Isle of Man TT riders know they are dicing with death – it's their choice and snowflakes should never be allowed to stop it

DALEY MATHISON'S fatal crash during the opening race of the 2019 Isle of Man TT raises the debate as to whether the event should be allowed to continue.

Incredibly, the father of one was the 256th person to lose their life on the Mountain Course since 1911.

That statistic alone should have Health and Safety chiefs flocking to Douglas in a clamour with their clipboards demanding that the race be shut down.

It is after all, understandably dangerous and involves motorsport and, as we know in this snowflake world, neither of the two are tolerated.

Which is exactly the same reason why the Isle of Man TT race should continue to go ahead each year.
First, let us get one thing clear. All the riders know the risks of competing in the TT.

I spoke to the 2018 winner of the Senior TT, Peter Hickman, before his victory last year and he had some strong words on the subject of whether the race should continue to be staged.

Last June he told me: "The risks are part of what makes it exciting, the spectators know it as well, and everyone watching.
"It's not something we necessarily think about, but we know it's there, we're not stupid.

There is no-one holding a gun to our head to be here. We're here because we want to be here.

"It's a challenge to finish and it's an even bigger one to win. We don't tend to avoid talking about it but we don't necessarily bring it up either.

"If something happens that we think 'hang on, that could have been avoided', then we will all talk and put it to the organisers.

"But at the end of the day, we're road racing, these are streets, this is what it's about.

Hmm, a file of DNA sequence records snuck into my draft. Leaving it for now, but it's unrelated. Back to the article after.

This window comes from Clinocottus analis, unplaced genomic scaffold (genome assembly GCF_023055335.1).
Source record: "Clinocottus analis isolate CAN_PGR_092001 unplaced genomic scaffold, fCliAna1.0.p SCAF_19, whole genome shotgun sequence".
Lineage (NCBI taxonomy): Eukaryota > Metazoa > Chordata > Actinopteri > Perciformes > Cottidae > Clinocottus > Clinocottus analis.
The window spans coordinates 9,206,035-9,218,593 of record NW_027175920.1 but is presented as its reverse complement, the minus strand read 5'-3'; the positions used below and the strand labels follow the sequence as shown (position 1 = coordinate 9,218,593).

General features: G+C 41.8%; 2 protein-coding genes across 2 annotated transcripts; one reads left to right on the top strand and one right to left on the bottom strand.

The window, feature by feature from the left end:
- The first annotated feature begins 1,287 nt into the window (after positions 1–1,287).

"The TT is the longest race in history at 112 years, I don't think it'll be stopping any time soon."

You can also forget about the notion that they are only willing to risk their lives for the bumper prize money.

When Hickman won last year, he picked up a cheque for under £20,000 for winning the main event.

Yes, that is not to be sniffed at, but factor in the flights, transport, hotel costs and you'll see that no rider is competing in the TT for money.

Is actually for the thing money cannot buy.

It is for the thrill of pushing their motorcycle to its limits over the 37.73mile lap which has 219 turns.

As a motorcycle rider, it was breath-taking seeing those competitors handle their bikes at over 200mph through regular roads with barely any crash barriers.

People, non-riders especially, will label them bonkers, but if anything on my experience, it could not be further from the truth.

They aren't crazy, stupid or have a death wish. They have a sharp mind and reactions to negotiate the famous road race.

They also express the same love for taking on the challenge of the Mountain Course while full-well knowing the risks at stake.

And if they are happy, and the people coming to watch them are happy too, then why should they not be left alone.

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